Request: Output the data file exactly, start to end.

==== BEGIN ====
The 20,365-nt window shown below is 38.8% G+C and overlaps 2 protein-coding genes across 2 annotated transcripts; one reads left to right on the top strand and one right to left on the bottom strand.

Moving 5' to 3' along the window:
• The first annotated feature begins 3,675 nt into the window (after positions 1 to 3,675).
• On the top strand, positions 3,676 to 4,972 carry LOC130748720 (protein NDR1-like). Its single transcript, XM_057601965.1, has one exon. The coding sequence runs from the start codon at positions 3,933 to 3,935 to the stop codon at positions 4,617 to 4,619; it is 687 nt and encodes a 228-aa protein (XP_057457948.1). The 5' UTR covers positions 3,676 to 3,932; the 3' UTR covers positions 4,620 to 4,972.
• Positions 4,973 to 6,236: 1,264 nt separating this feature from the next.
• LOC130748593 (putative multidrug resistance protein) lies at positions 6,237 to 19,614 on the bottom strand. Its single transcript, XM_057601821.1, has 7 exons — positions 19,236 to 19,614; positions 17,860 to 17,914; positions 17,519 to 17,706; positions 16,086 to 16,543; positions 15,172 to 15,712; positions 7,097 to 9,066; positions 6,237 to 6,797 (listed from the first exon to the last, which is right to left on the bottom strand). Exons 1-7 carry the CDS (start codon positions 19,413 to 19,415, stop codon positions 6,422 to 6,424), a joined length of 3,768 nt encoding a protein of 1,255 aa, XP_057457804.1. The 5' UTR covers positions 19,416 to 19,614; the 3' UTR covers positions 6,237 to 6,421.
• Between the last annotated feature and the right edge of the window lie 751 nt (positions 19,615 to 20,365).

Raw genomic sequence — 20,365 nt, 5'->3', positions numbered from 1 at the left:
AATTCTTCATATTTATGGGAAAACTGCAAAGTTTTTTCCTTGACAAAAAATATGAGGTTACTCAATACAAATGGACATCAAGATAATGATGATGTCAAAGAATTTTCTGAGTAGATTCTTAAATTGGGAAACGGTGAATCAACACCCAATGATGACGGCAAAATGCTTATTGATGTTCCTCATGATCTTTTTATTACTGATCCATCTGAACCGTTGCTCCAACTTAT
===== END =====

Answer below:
The 20,365-nt window shown below is 38.8% G+C and overlaps 2 protein-coding genes across 2 annotated transcripts; one reads left to right on the top strand and one right to left on the bottom strand.

Moving 5' to 3' along the window:
• The first annotated feature begins 3,675 nt into the window (after positions 1 to 3,675).
• On the top strand, positions 3,676 to 4,972 carry LOC130748720 (protein NDR1-like). Its single transcript, XM_057601965.1, has one exon. The coding sequence runs from the start codon at positions 3,933 to 3,935 to the stop codon at positions 4,617 to 4,619; it is 687 nt and encodes a 228-aa protein (XP_057457948.1). The 5' UTR covers positions 3,676 to 3,932; the 3' UTR covers positions 4,620 to 4,972.
• Positions 4,973 to 6,236: 1,264 nt separating this feature from the next.
• LOC130748593 (putative multidrug resistance protein) lies at positions 6,237 to 19,614 on the bottom strand. Its single transcript, XM_057601821.1, has 7 exons — positions 19,236 to 19,614; positions 17,860 to 17,914; positions 17,519 to 17,706; positions 16,086 to 16,543; positions 15,172 to 15,712; positions 7,097 to 9,066; positions 6,237 to 6,797 (listed from the first exon to the last, which is right to left on the bottom strand). Exons 1-7 carry the CDS (start codon positions 19,413 to 19,415, stop codon positions 6,422 to 6,424), a joined length of 3,768 nt encoding a protein of 1,255 aa, XP_057457804.1. The 5' UTR covers positions 19,416 to 19,614; the 3' UTR covers positions 6,237 to 6,421.
• Between the last annotated feature and the right edge of the window lie 751 nt (positions 19,615 to 20,365).

Raw genomic sequence — 20,365 nt, 5'->3', positions numbered from 1 at the left:
AATTCTTCATATTTATGGGAAAACTGCAAAGTTTTTTCCTTGACAAAAAATATGAGGTTACTCAATACAAATGGACATCAAGATAATGATGATGTCAAAGAATTTTCTGAGTAGATTCTTAAATTGGGAAACGGTGAATCAACACCCAATGATGACGGCAAAATGCTTATTGATGTTCCTCATGATCTTTTTATTACTGATCCATCTGAACCGTTGCTCCAACTTAT